December 17, 2015

A cholera epidemic that has been spreading in Kenya for over a year has now hit the Dadaab refugee camp complex, on the border with Somalia. So far around 541 people have reportedly been affected, the majority of whom are living in Dagahaley camp. Doctors Without Borders/Médecins Sans Frontières (MSF) has expanded its regular hospital activities in Dagahaley and has constructed a cholera treatment center to deal with the influx of patients. With the rainy season making already poor living conditions even worse, MSF fears that the epidemic could spread further.

The cholera epidemic has affected 16 counties in Kenya since December 2014. It was officially declared in Dadaab on November 23, 2015.  

Funding Cuts Cause a Decline in Services for Refugees

"The fact that this outbreak has occurred further highlights the dire hygiene and living conditions in the camp and a lack of proper long-term investment in sanitation services," says Charles Gaudry, MSF head of mission in Kenya. "Refugees, who are entirely dependent on aid, are now paying the price for services [that] have not been properly maintained over the last years due to funding cuts from donors. There are insufficient latrines for the population size, and they have not received soap for the last two months. In addition to the ongoing cholera outbreak, the number of patients in the hospital has also doubled over the last week—children are the most affected, including many with malnutrition."

MSF Responds to Cholera

Seven people in Dadaab have died since the cholera outbreak began. In the last three weeks, MSF has admitted 307 patients to its treatment center. Approximately 30 percent of the patients who have been admitted so far are children under the age of twelve.

MSF teams are also working throughout the camp to provide health education sessions on cholera and good hygiene practices. Additionally, teams are visiting the homes of patients admitted to its treatment center and spraying the houses with chlorine solution in order to prevent further spread of the disease.

"The rains are exacerbating an already precarious hygiene situation," says Gaudry. "After each heavy rain, we see an increase of patients in our treatment center. While immediate measures are now being put in place to address the cholera outbreak, it is crucial also that proper investment is made on a longer-term basis to improve living conditions for refugees and prevent future epidemics."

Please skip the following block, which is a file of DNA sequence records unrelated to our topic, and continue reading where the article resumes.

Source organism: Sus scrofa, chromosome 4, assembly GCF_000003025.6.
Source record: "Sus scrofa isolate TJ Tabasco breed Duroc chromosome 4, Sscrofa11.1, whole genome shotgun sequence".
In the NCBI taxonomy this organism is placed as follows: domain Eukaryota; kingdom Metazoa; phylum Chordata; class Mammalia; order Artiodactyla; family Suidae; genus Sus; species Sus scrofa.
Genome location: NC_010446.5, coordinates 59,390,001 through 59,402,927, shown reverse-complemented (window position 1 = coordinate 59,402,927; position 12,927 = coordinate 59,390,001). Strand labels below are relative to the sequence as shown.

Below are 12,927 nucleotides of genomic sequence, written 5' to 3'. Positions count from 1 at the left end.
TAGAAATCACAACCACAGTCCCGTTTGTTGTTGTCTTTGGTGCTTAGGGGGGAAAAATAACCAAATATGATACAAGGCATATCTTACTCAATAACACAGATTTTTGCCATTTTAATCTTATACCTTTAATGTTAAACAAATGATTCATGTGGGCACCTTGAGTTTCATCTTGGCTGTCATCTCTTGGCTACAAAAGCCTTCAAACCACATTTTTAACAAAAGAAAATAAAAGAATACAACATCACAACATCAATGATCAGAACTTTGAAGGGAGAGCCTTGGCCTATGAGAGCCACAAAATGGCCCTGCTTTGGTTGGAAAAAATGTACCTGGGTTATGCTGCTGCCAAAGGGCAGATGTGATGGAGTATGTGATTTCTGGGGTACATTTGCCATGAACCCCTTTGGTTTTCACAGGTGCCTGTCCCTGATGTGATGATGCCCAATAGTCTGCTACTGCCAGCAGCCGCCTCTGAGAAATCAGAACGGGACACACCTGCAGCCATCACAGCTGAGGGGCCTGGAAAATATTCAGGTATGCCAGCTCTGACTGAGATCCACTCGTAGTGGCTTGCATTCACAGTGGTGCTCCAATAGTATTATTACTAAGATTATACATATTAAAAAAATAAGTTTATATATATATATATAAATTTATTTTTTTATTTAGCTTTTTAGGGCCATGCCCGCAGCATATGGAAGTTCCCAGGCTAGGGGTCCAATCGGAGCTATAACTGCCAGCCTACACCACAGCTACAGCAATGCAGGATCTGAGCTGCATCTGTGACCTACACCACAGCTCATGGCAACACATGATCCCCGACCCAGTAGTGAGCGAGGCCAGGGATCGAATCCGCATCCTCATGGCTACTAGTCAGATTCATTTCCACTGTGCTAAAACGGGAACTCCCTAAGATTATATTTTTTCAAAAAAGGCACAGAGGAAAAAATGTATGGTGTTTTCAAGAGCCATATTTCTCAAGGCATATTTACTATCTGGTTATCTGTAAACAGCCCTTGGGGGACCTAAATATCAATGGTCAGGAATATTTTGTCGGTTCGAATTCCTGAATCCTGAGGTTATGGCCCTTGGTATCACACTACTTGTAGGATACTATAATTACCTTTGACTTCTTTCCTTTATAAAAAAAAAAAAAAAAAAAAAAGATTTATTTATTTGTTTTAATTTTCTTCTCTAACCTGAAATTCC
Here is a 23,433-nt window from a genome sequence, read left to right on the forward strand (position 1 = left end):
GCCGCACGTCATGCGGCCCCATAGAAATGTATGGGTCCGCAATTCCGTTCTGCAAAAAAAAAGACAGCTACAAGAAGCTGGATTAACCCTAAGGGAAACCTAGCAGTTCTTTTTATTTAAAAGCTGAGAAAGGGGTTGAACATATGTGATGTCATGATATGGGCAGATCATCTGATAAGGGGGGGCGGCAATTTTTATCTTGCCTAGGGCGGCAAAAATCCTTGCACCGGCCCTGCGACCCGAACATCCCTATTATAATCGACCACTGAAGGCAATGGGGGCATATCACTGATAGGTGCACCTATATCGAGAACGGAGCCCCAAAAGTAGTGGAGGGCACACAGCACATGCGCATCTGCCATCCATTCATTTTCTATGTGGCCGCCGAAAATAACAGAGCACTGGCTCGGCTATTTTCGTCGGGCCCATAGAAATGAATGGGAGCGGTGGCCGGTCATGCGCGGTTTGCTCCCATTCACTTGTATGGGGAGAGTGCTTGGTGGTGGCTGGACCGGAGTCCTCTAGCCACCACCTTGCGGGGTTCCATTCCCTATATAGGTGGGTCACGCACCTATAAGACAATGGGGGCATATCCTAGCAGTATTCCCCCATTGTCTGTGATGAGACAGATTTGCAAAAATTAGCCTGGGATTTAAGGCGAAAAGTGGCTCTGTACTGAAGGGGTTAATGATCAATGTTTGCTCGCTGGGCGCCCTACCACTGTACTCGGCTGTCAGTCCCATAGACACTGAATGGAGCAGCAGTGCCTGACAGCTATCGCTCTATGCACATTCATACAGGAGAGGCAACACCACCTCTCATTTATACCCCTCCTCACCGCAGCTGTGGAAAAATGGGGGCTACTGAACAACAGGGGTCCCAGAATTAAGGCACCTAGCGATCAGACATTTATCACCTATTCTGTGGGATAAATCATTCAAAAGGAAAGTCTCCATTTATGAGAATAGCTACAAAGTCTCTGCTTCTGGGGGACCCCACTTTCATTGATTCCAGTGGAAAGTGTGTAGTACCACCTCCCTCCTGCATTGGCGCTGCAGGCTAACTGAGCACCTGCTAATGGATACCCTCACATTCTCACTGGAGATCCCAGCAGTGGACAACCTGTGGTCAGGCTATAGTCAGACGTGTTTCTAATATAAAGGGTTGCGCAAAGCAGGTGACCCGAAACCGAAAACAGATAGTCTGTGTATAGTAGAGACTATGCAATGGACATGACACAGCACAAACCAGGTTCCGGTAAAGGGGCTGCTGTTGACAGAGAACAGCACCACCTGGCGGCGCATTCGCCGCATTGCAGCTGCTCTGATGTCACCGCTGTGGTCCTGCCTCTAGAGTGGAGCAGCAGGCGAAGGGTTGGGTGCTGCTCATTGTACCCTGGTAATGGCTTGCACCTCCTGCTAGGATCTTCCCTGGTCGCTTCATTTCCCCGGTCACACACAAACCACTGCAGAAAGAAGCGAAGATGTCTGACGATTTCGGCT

Once people are infected through contaminated water or food, cholera spreads quickly. This spread is accelerated by poor hygiene practices and inadequate sanitation. The disease can only be halted by improving hygiene conditions. Cholera can be treated simply and successfully by immediately replacing the fluids and salts lost through vomiting and diarrhea. Cholera patients are always treated with oral rehydration solutions and antibiotics. Severe cases require fluid replacement via an intravenous drip.

Since the cholera outbreak began in Kenya, MSF has been working in collaboration with the Ministry of Health in 17 counties, supporting patient care and epidemic control measures.

More than 8,360 patients have been treated in Ministry of Health facilities with the support of MSF.

In the Dadaab complex, MSF is currently the only provider of medical care in Dagahaley camp, where it runs a 100-bed hospital and two health posts, managed and run by its Kenyan staff. The hospital provides inpatient and outpatient services, including surgery, maternity care, HIV and TB treatment, and an inpatient feeding center for malnourished children. In 2014, MSF provided 180,000 outpatient consultations, admitted 12,000 people as inpatients, provided 12,000 antenatal consultations, and delivered 3,240 babies. MSF has been working in Dadaab for 20 years. 

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